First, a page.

But I haven't met a player or a coach whose goal isn't to win the Super Bowl.
Pro football was taking off when I became commissioner, and when a sport's successful and you're its chief executive officer, much of the credit flows to you and you develop a good track record.
People are interested in pro football because it provides them with an emotional oasis; they don't want football to get involved in the same types of court cases, racial problems and legislative issues they encounter in the rest of American life.
In fact, an awful lot of N.F.L. club owners have practically no influence on their players at all, simply because they're not full-time working owners.
There are a lot more TV sets in use on Monday night than on Sunday afternoon.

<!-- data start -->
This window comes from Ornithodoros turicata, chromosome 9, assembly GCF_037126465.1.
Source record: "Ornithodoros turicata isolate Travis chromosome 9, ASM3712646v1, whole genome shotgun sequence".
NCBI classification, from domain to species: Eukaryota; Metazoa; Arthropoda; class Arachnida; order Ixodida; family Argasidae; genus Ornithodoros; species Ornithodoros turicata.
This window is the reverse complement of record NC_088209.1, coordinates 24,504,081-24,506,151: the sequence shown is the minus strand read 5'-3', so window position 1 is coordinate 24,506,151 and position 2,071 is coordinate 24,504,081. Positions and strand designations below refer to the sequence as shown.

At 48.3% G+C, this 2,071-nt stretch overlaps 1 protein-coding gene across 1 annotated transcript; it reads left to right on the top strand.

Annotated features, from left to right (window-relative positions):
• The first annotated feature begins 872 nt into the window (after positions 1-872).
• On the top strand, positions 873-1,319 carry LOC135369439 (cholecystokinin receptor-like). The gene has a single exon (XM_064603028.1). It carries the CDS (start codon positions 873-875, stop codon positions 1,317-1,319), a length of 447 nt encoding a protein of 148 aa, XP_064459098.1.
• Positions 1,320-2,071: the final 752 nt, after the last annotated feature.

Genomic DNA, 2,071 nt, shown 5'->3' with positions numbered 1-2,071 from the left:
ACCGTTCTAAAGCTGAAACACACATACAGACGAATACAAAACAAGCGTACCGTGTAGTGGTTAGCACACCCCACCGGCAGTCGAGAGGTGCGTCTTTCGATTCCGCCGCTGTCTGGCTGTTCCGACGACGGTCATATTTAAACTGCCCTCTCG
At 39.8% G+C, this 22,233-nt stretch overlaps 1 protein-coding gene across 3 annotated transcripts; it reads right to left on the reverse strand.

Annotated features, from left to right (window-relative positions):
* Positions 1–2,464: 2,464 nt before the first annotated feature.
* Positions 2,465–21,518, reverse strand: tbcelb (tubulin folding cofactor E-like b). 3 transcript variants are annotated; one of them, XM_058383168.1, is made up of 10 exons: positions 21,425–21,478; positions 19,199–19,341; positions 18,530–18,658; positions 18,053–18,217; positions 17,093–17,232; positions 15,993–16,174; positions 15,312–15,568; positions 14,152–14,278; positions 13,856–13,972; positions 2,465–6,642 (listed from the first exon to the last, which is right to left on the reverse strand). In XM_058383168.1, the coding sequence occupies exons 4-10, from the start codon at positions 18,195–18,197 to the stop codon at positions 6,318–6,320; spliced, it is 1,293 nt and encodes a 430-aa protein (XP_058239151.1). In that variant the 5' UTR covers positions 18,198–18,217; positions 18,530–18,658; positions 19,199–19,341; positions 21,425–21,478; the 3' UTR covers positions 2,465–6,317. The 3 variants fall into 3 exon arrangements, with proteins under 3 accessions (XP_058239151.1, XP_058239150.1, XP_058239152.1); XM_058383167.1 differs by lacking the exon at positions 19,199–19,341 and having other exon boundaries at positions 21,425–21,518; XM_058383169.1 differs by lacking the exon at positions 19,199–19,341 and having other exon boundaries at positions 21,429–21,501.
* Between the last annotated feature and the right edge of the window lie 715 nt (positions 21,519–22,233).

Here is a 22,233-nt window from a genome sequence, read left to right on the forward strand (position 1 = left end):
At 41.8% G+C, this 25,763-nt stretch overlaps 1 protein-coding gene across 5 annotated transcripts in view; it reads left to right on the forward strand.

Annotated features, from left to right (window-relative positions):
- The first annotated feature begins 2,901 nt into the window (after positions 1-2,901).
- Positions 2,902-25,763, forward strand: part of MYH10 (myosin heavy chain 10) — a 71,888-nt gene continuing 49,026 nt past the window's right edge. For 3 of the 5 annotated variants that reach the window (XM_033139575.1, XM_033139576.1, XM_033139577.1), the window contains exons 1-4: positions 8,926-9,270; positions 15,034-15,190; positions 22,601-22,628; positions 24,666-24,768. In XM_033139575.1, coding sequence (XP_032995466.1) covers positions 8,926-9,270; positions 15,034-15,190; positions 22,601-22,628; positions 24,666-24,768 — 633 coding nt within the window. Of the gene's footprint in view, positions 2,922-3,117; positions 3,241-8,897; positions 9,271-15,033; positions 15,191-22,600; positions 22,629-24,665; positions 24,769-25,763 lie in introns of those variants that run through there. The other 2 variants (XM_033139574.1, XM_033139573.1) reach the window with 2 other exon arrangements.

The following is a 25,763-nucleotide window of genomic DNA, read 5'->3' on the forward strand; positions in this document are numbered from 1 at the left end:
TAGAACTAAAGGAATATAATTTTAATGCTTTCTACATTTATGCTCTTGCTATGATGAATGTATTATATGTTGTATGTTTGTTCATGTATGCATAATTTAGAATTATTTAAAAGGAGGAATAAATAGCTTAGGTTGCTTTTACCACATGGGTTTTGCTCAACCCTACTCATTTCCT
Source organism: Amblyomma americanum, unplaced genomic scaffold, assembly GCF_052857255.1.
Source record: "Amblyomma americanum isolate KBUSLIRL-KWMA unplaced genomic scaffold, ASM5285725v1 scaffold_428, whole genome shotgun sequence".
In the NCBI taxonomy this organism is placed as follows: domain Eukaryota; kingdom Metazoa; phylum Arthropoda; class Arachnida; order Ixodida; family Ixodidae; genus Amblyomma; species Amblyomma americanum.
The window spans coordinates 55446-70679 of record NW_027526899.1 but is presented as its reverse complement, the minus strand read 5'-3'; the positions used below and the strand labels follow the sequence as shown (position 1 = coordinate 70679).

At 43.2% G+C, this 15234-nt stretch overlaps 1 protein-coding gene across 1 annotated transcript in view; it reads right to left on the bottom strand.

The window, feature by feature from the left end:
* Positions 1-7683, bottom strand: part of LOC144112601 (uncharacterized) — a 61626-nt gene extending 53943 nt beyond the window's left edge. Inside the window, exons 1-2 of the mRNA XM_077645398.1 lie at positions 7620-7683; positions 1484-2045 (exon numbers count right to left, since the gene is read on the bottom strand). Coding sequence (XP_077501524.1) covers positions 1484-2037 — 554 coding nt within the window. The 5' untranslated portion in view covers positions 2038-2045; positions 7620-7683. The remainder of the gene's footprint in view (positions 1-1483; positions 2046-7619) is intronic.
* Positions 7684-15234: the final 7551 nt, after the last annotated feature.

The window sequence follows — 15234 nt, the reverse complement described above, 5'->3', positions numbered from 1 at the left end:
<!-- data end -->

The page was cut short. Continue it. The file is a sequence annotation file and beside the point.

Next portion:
I'm not claiming that football is the nation's salvation in this area, but it's one of them, one little thing that apparently has captured the imagination of a large sector of our society. But when football can't be a relatively pure outlet, a fun thing, then it hurts itself.
The most difficult owner for me was the late George Marshall of Washington.
At least I'm going into the job with clean hands.
I don't know if 1300 players could really participate in the selection of a commissioner, and I've never given it a great deal of thought. I think it's a logical point they could make, but it's only an academic one
Considering what Americans have been confronted with in the last ten years, domestically and internationally, it's clear that we need emotional outlets; we have to have some peace from our problems
Rather than saying that the commissioner is hired by the owners and therefore is subservient to them, you have to look at whether or not the players are getting a fair shake.
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